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MEXICO: Stanford, Zapata and the zoot-suiters
When I founded Stanford's Latin American program and Bolivar House in the early 40s, we faced opposition fom a public generally scornful of Latin America, still viewed usually as festering with violence. Mexico was a special target, branded worldwide since its Revolution as a land of bandits who had forced the US to intervene. In addition to Bolivar House, I founded the Casa Espaņola and put in charge a Mexican woman professor, a skilled classical pianist. It helped irradiate a better image of Latin America and of Mexico.
Then, wihout a word to me, the Stanford Administration closed the Casa Espaņola. Some time tlater it created Casa Zapata in its place, with a name celebrating one of the Mexican revolutionaries. A chicano activist moved in, proclaimed himself Artist in Residence, and painted a series of morals ridiculing the Hoover Institution and its Fellows. Since I read Pravda every day, I knew he was a hero for Soviet Communists, something Stanford was unaware of. I wrote an article saying that to criticize the ideas represented by Hoover was quite proper, but not these ad hominem attacks. I had just seen how the University of Morelia in Mexico had been wrecked by revolutionary student activists. The artist denouncced me as a McCarthyite, a label not meeting the accuracy in academia standard. I later conducted a campaign to have the house renamed after Aurelio Espinosa, a Hispanic scholar responsible for the development of Stanford's Spanish Department. President Casper referred the proposal to the housing committee, where it died a natural death.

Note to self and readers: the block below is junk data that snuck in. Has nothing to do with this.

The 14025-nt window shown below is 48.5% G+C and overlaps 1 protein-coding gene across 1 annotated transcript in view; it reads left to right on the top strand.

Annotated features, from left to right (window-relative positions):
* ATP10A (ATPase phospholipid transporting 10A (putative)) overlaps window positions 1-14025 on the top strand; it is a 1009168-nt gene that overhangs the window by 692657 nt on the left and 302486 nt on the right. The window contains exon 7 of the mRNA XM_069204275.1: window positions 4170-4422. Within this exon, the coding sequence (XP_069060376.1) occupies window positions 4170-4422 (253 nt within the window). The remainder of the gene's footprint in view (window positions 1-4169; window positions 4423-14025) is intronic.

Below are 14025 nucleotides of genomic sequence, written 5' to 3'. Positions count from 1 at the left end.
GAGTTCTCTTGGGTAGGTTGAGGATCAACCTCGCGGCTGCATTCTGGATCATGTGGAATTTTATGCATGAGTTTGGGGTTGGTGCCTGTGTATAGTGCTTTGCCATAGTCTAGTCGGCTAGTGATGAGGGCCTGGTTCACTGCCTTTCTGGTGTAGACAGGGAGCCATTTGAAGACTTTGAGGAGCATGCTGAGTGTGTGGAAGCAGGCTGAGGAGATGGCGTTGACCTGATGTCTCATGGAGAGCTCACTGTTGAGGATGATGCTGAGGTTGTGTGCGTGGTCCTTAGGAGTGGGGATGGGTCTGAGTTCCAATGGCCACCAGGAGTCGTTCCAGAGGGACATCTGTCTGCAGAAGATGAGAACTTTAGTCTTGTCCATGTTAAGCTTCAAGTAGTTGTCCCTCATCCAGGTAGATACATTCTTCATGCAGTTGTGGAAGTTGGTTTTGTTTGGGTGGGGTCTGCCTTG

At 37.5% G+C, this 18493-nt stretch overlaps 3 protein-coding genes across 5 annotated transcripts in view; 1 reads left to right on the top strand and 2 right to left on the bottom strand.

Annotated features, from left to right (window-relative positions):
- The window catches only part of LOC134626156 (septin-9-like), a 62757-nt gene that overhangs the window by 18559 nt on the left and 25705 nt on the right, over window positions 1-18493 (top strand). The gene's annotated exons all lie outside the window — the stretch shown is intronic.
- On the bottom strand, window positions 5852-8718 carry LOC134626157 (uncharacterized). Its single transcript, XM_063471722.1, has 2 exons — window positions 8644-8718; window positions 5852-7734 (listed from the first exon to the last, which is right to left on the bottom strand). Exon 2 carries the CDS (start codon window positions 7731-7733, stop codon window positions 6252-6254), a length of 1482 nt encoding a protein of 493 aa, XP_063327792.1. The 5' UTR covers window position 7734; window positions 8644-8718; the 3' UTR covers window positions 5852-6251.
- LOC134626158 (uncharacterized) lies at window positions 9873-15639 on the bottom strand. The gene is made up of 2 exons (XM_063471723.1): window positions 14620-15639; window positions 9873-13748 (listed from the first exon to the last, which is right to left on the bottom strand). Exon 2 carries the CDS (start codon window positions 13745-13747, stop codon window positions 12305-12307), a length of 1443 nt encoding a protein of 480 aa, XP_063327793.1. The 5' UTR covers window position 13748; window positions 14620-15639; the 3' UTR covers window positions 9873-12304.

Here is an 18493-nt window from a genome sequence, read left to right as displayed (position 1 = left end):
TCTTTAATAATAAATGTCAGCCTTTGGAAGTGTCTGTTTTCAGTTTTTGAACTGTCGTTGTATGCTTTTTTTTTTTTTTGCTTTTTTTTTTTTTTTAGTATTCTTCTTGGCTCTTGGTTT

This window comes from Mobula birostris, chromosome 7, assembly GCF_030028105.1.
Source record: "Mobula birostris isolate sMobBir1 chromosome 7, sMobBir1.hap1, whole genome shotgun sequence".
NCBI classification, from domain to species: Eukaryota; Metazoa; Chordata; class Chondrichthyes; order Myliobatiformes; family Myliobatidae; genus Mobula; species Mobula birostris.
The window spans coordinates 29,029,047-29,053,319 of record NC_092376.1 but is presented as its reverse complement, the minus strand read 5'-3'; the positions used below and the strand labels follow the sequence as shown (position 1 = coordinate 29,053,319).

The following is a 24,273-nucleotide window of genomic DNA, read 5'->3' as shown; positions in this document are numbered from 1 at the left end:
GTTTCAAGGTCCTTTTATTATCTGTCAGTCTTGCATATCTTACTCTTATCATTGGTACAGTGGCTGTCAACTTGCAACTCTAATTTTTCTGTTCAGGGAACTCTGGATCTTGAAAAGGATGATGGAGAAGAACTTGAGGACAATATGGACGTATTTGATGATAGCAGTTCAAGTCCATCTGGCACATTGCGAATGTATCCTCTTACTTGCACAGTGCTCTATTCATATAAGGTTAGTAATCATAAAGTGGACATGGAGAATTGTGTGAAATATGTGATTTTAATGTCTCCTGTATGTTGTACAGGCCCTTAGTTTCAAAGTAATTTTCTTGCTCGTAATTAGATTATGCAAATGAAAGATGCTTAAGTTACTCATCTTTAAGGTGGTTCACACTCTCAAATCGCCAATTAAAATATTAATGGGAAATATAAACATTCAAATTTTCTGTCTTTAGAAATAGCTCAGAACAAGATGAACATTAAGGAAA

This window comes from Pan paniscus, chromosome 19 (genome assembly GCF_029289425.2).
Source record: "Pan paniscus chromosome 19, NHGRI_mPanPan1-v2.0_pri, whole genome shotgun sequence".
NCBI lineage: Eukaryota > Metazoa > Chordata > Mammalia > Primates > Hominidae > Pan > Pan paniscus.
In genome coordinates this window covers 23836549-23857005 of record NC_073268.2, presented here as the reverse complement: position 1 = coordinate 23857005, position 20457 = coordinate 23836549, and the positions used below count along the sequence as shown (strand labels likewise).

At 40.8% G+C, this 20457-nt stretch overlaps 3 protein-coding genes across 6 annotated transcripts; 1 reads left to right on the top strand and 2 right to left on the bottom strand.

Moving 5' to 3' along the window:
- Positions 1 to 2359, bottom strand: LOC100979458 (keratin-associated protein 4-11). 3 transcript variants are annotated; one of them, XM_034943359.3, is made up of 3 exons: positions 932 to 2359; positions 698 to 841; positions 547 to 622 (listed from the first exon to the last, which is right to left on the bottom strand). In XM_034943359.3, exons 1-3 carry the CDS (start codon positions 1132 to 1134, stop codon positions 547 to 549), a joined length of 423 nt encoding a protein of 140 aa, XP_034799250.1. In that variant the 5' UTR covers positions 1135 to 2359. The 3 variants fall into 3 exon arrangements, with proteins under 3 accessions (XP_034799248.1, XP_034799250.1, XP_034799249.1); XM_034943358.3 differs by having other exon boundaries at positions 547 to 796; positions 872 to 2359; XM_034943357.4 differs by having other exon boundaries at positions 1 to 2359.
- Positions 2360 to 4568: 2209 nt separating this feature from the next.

Now (2/12/01) the Stanford Daily has a front-page article with big headlines: CASA ZAPATA COMMEMORATES ZOOT SUIT RIOTS THIS WEEK. It commemorates the Zoot Suit riotes of 1943 in Los Angeles when zoot suiters described here as "Mexican Americans" were beaten up by soldiers. The article does not mention that the soldiers were angry because the zoot suioters had escaped the draft which was sending them off to war. The commemoration is described as "a fun, week-long crash course in the Zoot Suit era".
To make Zoot Suiters synonimous with Mexican Americans is an insult to the latter. The term "chicanos" confuses the issue still further. Mexicans resent being confused with zoot-suiters, chicanos and even with Mexican Americans The Mexican pianist I mentioned is no longer at Stanford. She would be sick to her heart if she were. She would conclude that she and I had wasterd our time.
Ronald Hilton - 2/13/01